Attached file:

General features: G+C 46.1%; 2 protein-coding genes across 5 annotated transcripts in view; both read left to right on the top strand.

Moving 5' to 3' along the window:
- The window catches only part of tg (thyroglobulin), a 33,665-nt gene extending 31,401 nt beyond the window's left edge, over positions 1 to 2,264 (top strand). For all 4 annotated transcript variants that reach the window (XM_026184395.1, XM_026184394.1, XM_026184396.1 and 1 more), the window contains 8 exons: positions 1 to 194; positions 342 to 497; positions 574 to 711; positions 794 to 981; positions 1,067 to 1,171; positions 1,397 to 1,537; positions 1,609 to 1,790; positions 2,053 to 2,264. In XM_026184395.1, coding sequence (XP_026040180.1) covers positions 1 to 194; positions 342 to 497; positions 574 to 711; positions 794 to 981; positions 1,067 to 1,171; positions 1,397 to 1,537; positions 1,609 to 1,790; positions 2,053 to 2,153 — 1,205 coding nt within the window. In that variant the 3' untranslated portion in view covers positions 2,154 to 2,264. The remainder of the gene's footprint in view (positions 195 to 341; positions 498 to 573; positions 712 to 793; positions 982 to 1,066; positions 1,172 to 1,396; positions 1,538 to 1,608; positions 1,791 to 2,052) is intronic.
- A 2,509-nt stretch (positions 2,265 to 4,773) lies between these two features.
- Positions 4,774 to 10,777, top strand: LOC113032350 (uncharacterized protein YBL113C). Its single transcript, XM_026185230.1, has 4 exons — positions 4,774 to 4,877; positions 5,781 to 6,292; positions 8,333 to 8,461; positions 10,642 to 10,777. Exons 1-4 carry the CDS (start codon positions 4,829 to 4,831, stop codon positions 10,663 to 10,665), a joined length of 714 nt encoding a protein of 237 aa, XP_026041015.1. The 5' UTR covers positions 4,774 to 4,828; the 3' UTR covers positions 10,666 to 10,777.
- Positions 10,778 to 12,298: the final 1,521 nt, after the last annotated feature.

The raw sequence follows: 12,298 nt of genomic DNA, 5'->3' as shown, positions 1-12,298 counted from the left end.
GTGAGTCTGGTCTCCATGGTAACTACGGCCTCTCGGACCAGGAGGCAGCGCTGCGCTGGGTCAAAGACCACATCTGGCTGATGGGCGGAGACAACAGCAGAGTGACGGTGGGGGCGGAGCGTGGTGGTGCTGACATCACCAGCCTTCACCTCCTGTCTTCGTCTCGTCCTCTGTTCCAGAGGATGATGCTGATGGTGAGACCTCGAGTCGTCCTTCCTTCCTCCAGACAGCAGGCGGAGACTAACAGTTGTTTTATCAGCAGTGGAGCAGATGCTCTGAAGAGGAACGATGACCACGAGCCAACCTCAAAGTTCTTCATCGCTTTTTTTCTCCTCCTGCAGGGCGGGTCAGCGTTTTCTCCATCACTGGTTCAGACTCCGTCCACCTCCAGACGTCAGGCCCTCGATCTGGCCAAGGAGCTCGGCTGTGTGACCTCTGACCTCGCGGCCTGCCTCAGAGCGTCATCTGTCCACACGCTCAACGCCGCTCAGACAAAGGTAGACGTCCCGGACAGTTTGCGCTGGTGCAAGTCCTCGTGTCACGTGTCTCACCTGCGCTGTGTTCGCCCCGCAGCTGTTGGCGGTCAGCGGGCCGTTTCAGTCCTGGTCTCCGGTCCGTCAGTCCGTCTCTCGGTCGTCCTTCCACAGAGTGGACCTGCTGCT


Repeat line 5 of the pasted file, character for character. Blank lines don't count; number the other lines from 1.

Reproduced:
- Positions 4,774 to 10,777, top strand: LOC113032350 (uncharacterized protein YBL113C). Its single transcript, XM_026185230.1, has 4 exons — positions 4,774 to 4,877; positions 5,781 to 6,292; positions 8,333 to 8,461; positions 10,642 to 10,777. Exons 1-4 carry the CDS (start codon positions 4,829 to 4,831, stop codon positions 10,663 to 10,665), a joined length of 714 nt encoding a protein of 237 aa, XP_026041015.1. The 5' UTR covers positions 4,774 to 4,828; the 3' UTR covers positions 10,666 to 10,777.